In the logs we have, we identified a suspicious agent that registered at ~0100 ET, which could have been the malicious agent. However, we didn’t have the content of the requests or a packet capture to verify how that agent was used. This mysterious agent was also deleted from the database we received, which is also suspicious. It seems unlikely that an MSP would register an agent at 0100 ET on the Friday of a holiday weekend.
Although the Huntress ThreatOps team could not find definitive proof that a “rogue” agent was registered, we feel this option is a plausible scenario. However, it’s worth asking “Why didn’t the threat actor compromise more VSA customers?” if this method was (ab)used.
3. Threat actors compromised a host running a VSA agent and used that Agent GUID.
If the threat actor already had access to a host managed by VSA, they could have retrieved its Agent GUID from the registry and then used that for the authentication bypass.
Locating Agent GUID via Local Registry
Although we haven’t discovered evidence to support this theory, this option is certainly possible and could explain the relatively small blast radius we observed during the attack. Requiring initial access to a compromised host running a VSA agent is an interesting dependency which would make this a much more sophisticated and organized attack.
4. Other known/unknown vulnerabilities were used to leak an Agent GUID.
While there are seven vulnerabilities that were disclosed by DIVD and Kaseya has publicly patched, there is still a potential for more.
With that said, even the publicly identified vulnerabilities could include capabilities that might offer a valid Agent GUID.
Notably, these are the interesting vulnerabilities that might leak information:
- Credentials leak and business logic flaw: CVE-2021-30116
- SQL injection vulnerability: CVE-2021-30117
While strict SQL injection was not observed in the logs, just as with the other possibilities, it could have been done long before the actual exploitation and potentially from different IP addresses.
5. Agent GUIDs or Display Names were already publicly accessible information.
It is no secret that in recent years, Kaseya VSA has fallen victim to security incidents. There have been dumps shared on Tor Hidden Services and the corners and crevices of the “dark web,” and while we have not been able to confirm this, there is the potential that Agent GUIDs were already out and about.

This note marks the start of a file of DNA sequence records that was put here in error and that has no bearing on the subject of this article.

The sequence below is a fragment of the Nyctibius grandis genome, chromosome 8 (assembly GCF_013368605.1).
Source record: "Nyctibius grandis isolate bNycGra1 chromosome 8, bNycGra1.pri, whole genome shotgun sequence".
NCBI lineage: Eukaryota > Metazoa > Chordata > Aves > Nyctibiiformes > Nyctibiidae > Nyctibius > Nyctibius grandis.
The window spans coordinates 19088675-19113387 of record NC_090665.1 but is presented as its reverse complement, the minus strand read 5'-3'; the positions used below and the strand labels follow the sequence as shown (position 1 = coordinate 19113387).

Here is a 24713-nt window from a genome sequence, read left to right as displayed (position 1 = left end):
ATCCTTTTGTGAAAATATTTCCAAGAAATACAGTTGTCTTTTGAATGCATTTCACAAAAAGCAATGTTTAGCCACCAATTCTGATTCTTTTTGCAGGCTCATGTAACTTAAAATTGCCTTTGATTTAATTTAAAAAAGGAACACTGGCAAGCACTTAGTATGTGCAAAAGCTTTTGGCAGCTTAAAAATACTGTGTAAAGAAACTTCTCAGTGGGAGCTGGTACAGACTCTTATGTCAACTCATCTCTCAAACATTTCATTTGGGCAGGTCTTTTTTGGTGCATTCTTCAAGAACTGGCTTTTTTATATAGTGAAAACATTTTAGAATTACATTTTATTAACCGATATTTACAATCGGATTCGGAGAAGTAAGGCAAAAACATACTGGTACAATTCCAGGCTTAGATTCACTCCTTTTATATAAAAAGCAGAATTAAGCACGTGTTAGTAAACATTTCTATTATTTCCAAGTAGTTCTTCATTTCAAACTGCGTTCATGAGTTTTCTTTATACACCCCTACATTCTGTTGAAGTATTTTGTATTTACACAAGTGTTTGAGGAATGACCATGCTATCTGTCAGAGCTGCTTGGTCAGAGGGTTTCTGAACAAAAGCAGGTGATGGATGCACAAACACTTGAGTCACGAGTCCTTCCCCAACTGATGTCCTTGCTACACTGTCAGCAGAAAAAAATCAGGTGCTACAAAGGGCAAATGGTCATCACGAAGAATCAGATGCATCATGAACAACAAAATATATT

If this were the case, there would need to be a mapping between the Agent GUID and the respective organization. If that information were included in a leak, that could provide all the information necessary for the authentication bypass. If that mapping was not present and the threat actor had access to just solely Agent GUIDs, correlating them to the specific organization would be much harder to do.
So Now What?
We acknowledge this is purely discussion and speculation. Considering the gravity of this widespread ransomware attack, we have to ask “Why was this constrained to only 50-60 affected MSPs, and why not more?”
We hope that outlining these potential ideas on the origins of this attack showcase the level of exploration and understanding vendors and customers should be seeking—but also raise the notion that this could have been much worse.
Were there other vulnerabilities we were unaware of? Was there missing intelligence in Screenshot.jpg that might tell more of the big picture? Were multiple agent GUIDs previously leaked or already public information? Did threat actors learn from previous incidents (like Colonial Pipeline) that a much larger impact might invite government intervention? We just don’t know.
If any organizations have a full copy of this malicious Screenshot.jpg, please share your findings and the file with us at support[at]huntress.com.
What we do know, however, is that the blast radius for this incident was significantly smaller than what it could have been. When headlines and news articles fly claiming this is the “biggest ransomware attack so far,” the industry has to hone in on that key component: "so far.”
We can be thankful that this attack was relatively limited, but we can’t lose sight and not dig deeper to understand why so we can be better prepared for whatever the next threat is. What’s lurking around the corner might just be worse…
* Special thanks to fellow Huntress Security Researchers Caleb Stewart and Dave Kleinatland for their input and help in preparing this article.